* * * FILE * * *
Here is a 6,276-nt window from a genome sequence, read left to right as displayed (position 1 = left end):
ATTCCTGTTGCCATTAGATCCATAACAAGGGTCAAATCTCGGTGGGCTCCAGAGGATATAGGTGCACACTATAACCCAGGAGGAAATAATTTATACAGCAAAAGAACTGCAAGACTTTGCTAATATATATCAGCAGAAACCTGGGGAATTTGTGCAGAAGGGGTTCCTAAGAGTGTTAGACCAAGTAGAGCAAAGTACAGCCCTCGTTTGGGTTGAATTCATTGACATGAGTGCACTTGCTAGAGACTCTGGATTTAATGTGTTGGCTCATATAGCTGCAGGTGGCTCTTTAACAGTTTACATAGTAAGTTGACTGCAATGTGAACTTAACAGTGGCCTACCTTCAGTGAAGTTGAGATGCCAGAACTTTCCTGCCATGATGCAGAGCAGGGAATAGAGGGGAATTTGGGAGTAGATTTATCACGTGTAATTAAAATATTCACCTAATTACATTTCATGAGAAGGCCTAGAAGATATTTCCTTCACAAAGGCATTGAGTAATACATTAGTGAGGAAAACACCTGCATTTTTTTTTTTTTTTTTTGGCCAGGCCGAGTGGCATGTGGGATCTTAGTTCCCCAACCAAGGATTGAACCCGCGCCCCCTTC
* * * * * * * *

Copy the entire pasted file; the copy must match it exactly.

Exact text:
Here is a 6,276-nt window from a genome sequence, read left to right as displayed (position 1 = left end):
ATTCCTGTTGCCATTAGATCCATAACAAGGGTCAAATCTCGGTGGGCTCCAGAGGATATAGGTGCACACTATAACCCAGGAGGAAATAATTTATACAGCAAAAGAACTGCAAGACTTTGCTAATATATATCAGCAGAAACCTGGGGAATTTGTGCAGAAGGGGTTCCTAAGAGTGTTAGACCAAGTAGAGCAAAGTACAGCCCTCGTTTGGGTTGAATTCATTGACATGAGTGCACTTGCTAGAGACTCTGGATTTAATGTGTTGGCTCATATAGCTGCAGGTGGCTCTTTAACAGTTTACATAGTAAGTTGACTGCAATGTGAACTTAACAGTGGCCTACCTTCAGTGAAGTTGAGATGCCAGAACTTTCCTGCCATGATGCAGAGCAGGGAATAGAGGGGAATTTGGGAGTAGATTTATCACGTGTAATTAAAATATTCACCTAATTACATTTCATGAGAAGGCCTAGAAGATATTTCCTTCACAAAGGCATTGAGTAATACATTAGTGAGGAAAACACCTGCATTTTTTTTTTTTTTTTTTGGCCAGGCCGAGTGGCATGTGGGATCTTAGTTCCCCAACCAAGGATTGAACCCGCGCCCCCTTC